As part of our launch of Hedge, a protocol for 0% interest lending on Solana, we want to explain one of the most important mechanisms for users to be aware of: liquidations.
You may have only heard of liquidations as something scary, you may be familiar with them on other platforms, or you may know nothing about them at all, but whatever the case, this post will teach you how they work within Hedge.
We’ll cover what liquidations are, how to protect yourself from them, and why they’re important to the health of Hedge.
What are liquidations?
Hedge allows users to store their SOL in a vault as collateral, in order to take out loans in our stablecoin USH (see our intro post to learn more about Hedge). However, if a vault’s collateral drops in value or the owner takes out a high loan relative to their collateral, it’s possible that the user won’t be able to pay back their loan.
Liquidations protect Hedge by closing these risky, undercollateralized loans. When a vault is liquidated, that means the protocol has closed the vault’s loan and distributed its collateral to the Stability Pool (more on the Stability Pool below).
Don’t worry, though, liquidations can’t just happen whenever. Vaults can only be liquidated if they drop below a minimum collateral rate threshold. For the vault types currently available on Hedge, this threshold is 110% if the system isn’t in Recovery Mode. You can check the minimum collateral ratio in the name of the vault type — most of the vaults currently on Hedge are SOL-110%.
If a vault’s collateral rate does drop below the minimum threshold, it can then be liquidated.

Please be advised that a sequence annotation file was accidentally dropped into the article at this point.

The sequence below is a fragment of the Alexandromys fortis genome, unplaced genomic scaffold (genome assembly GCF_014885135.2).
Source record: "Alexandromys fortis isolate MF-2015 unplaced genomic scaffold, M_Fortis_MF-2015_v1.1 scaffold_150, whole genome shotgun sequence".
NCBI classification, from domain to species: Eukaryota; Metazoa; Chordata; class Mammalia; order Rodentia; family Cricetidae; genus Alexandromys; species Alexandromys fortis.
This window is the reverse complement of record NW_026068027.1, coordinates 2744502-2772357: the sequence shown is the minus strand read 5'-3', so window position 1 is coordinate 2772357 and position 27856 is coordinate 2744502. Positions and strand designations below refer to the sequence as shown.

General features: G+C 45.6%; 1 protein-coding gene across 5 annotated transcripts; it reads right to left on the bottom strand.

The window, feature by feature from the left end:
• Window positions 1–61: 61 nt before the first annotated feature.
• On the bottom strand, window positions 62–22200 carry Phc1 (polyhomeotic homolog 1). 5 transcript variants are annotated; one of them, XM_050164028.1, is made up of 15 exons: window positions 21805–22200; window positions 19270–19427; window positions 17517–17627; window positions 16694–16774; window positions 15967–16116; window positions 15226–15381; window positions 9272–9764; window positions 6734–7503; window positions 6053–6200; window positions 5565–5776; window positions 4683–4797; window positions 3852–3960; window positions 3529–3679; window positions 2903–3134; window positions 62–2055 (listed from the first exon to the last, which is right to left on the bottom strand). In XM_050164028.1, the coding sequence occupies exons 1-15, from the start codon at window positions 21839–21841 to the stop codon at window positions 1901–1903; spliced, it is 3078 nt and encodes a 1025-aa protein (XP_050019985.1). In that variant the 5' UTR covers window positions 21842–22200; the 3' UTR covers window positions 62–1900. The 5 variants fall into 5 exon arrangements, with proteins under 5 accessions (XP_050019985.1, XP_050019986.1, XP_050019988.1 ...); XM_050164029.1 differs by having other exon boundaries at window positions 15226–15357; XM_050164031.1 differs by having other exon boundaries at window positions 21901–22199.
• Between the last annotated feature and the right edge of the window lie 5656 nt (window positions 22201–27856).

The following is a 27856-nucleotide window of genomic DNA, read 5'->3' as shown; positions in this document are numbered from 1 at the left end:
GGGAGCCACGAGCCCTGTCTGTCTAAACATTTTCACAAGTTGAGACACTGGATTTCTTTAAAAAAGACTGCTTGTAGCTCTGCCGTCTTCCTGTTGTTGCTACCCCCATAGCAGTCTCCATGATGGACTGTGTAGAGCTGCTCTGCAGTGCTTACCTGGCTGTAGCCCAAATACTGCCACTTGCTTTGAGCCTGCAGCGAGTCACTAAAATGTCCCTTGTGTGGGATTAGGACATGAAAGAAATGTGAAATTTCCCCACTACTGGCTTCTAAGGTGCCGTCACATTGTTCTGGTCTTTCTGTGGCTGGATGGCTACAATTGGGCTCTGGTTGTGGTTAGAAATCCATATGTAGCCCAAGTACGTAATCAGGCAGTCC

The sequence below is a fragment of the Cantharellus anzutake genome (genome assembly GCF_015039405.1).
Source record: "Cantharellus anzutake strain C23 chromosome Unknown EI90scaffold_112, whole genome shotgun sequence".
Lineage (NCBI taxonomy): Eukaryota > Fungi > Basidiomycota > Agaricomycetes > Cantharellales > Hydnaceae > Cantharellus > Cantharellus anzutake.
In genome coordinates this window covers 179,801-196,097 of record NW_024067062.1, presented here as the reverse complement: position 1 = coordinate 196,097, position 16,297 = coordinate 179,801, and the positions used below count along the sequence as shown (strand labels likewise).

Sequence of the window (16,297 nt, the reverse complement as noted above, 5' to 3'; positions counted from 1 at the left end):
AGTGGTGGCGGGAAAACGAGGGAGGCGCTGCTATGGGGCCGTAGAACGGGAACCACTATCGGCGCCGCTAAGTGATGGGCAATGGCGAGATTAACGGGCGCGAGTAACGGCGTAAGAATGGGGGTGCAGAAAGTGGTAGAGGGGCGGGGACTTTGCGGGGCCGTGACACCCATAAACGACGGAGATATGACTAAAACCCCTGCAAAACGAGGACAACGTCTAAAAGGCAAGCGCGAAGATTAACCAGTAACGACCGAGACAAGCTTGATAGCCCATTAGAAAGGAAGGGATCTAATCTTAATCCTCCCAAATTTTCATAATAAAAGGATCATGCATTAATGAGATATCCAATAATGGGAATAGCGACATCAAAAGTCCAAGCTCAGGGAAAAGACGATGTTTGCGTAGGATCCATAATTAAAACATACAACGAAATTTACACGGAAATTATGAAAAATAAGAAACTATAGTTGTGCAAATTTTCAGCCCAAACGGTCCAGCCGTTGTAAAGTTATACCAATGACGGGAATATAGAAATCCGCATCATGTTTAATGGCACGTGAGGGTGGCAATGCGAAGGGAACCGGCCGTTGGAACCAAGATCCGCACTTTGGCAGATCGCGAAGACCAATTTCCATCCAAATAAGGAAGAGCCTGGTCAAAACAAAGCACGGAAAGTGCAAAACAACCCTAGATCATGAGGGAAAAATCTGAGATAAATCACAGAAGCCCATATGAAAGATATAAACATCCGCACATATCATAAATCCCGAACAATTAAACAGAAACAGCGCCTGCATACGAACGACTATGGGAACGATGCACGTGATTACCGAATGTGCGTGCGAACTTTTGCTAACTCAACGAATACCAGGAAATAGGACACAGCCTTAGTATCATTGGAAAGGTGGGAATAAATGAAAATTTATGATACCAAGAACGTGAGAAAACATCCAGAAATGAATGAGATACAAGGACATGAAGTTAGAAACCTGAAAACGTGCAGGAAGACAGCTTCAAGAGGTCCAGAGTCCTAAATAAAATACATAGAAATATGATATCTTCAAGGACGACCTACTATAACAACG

Assuming 1 SOL = $100, a SOL-110% type vault with a 10,000 USH loan against 109 SOL only has a 109% collateral ratio. The collateral ratio is below the 110% minimum threshold for this type of vault, so it can be liquidated.
To make liquidations easier, Hedge maintains an in-app list of vaults that are eligible to be liquidated. If you initiate a liquidation, you earn a reward for helping keep Hedge healthy.
How do liquidations work?
When a Hedge loan is taken out, the USH for that loan is minted and given to the borrower. When a loan is repaid, the USH used to repay it is then burned. This keeps the overall supply of USH balanced with the total value of outstanding loans.
In order to maintain that balance, a vault’s debt can’t just disappear when it is liquidated. The loan has to be paid off by someone so the same amount of USH can be burned.
So, to cover the debt of liquidated vaults, Hedge maintains a Stability Pool. Users can stake USH in the pool to receive the SOL from liquidated vaults. Stability Pool stakers also receive our governance token HDG as a reward.
In order to liquidate a vault, Hedge repays the debt by taking USH out of the Stability Pool and burning it. Hedge then distributes an equal value of the vault’s SOL to Stability Pool stakers as compensation for the burnt USH.
This means liquidations on Hedge are slippage-free and are always completely performed at the oracle price of the collateral.
After paying back the Stability Pool, any remaining SOL in the vault is split up as liquidation rewards. 75% of this extra SOL goes to Stability Pool stakers as an extra reward, 20% goes to the HDG staking pool, and 5% goes to the user who initiates the liquidation.
Assume the vault from the previous example is liquidated. 10,000 USH gets burned, but 109 SOL = $10,900 has been claimed. 100 SOL = $10,000 will go directly to the Stability Pool as compensation, and the remaining 9 SOL will be split as liquidation rewards.
Of that 9 SOL excess:
- 75% = 6.75 SOL = $675 will also go to the Stability Pool
- 20% = 1.8 SOL = $180 will go to HDG stakers
- 5% = .45 SOL = $45 will go to the initiator
In all, Stability Pool stakers received 106.75 SOL worth $10,675, in exchange for 10,000 USH, a 6.75% return.
Since vaults are usually liquidated shortly after dropping below the collateral ratio threshold, the SOL distributed is usually worth more than the USH burned. Essentially, if you stake in the Stability Pool, you end up paying USH to buy SOL below the market rate without any slippage.
How much USH is taken from each Stability Pool staker, and how much SOL do they earn?